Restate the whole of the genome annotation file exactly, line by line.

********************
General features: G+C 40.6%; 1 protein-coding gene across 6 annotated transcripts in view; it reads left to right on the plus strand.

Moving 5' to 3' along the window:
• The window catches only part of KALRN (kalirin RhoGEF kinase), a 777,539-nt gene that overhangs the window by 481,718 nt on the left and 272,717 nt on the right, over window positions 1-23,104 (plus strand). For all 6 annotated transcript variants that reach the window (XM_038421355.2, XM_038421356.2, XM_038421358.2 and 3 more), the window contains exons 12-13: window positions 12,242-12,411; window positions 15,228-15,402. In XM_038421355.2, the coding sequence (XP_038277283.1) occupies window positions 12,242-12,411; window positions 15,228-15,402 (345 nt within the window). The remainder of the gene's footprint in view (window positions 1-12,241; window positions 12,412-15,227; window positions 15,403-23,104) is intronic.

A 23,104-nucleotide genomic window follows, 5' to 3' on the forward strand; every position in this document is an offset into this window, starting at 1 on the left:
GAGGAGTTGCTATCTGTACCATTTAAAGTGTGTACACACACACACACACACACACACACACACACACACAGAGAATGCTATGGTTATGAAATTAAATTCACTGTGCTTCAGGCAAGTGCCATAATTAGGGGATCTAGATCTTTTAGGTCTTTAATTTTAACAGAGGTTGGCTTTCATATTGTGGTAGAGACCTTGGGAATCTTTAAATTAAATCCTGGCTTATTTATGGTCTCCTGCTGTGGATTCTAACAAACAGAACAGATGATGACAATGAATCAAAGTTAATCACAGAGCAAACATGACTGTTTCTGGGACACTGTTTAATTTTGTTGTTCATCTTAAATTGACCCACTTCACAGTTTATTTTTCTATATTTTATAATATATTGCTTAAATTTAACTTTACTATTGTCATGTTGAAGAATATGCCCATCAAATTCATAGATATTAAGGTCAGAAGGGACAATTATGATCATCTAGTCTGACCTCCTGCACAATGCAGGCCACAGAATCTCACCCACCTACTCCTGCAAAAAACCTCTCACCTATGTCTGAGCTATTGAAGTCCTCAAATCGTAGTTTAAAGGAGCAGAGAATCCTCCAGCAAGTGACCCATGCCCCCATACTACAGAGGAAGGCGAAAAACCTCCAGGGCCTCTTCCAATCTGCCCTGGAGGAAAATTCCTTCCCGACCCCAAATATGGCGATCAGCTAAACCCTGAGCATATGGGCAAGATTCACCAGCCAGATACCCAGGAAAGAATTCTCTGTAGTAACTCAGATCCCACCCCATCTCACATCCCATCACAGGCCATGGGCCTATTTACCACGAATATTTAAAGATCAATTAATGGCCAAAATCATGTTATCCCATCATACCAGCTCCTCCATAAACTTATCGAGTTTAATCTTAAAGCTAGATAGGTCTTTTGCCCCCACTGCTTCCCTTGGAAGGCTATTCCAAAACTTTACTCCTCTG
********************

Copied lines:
General features: G+C 40.6%; 1 protein-coding gene across 6 annotated transcripts in view; it reads left to right on the plus strand.

Moving 5' to 3' along the window:
• The window catches only part of KALRN (kalirin RhoGEF kinase), a 777,539-nt gene that overhangs the window by 481,718 nt on the left and 272,717 nt on the right, over window positions 1-23,104 (plus strand). For all 6 annotated transcript variants that reach the window (XM_038421355.2, XM_038421356.2, XM_038421358.2 and 3 more), the window contains exons 12-13: window positions 12,242-12,411; window positions 15,228-15,402. In XM_038421355.2, the coding sequence (XP_038277283.1) occupies window positions 12,242-12,411; window positions 15,228-15,402 (345 nt within the window). The remainder of the gene's footprint in view (window positions 1-12,241; window positions 12,412-15,227; window positions 15,403-23,104) is intronic.

A 23,104-nucleotide genomic window follows, 5' to 3' on the forward strand; every position in this document is an offset into this window, starting at 1 on the left:
GAGGAGTTGCTATCTGTACCATTTAAAGTGTGTACACACACACACACACACACACACACACACACACACAGAGAATGCTATGGTTATGAAATTAAATTCACTGTGCTTCAGGCAAGTGCCATAATTAGGGGATCTAGATCTTTTAGGTCTTTAATTTTAACAGAGGTTGGCTTTCATATTGTGGTAGAGACCTTGGGAATCTTTAAATTAAATCCTGGCTTATTTATGGTCTCCTGCTGTGGATTCTAACAAACAGAACAGATGATGACAATGAATCAAAGTTAATCACAGAGCAAACATGACTGTTTCTGGGACACTGTTTAATTTTGTTGTTCATCTTAAATTGACCCACTTCACAGTTTATTTTTCTATATTTTATAATATATTGCTTAAATTTAACTTTACTATTGTCATGTTGAAGAATATGCCCATCAAATTCATAGATATTAAGGTCAGAAGGGACAATTATGATCATCTAGTCTGACCTCCTGCACAATGCAGGCCACAGAATCTCACCCACCTACTCCTGCAAAAAACCTCTCACCTATGTCTGAGCTATTGAAGTCCTCAAATCGTAGTTTAAAGGAGCAGAGAATCCTCCAGCAAGTGACCCATGCCCCCATACTACAGAGGAAGGCGAAAAACCTCCAGGGCCTCTTCCAATCTGCCCTGGAGGAAAATTCCTTCCCGACCCCAAATATGGCGATCAGCTAAACCCTGAGCATATGGGCAAGATTCACCAGCCAGATACCCAGGAAAGAATTCTCTGTAGTAACTCAGATCCCACCCCATCTCACATCCCATCACAGGCCATGGGCCTATTTACCACGAATATTTAAAGATCAATTAATGGCCAAAATCATGTTATCCCATCATACCAGCTCCTCCATAAACTTATCGAGTTTAATCTTAAAGCTAGATAGGTCTTTTGCCCCCACTGCTTCCCTTGGAAGGCTATTCCAAAACTTTACTCCTCTG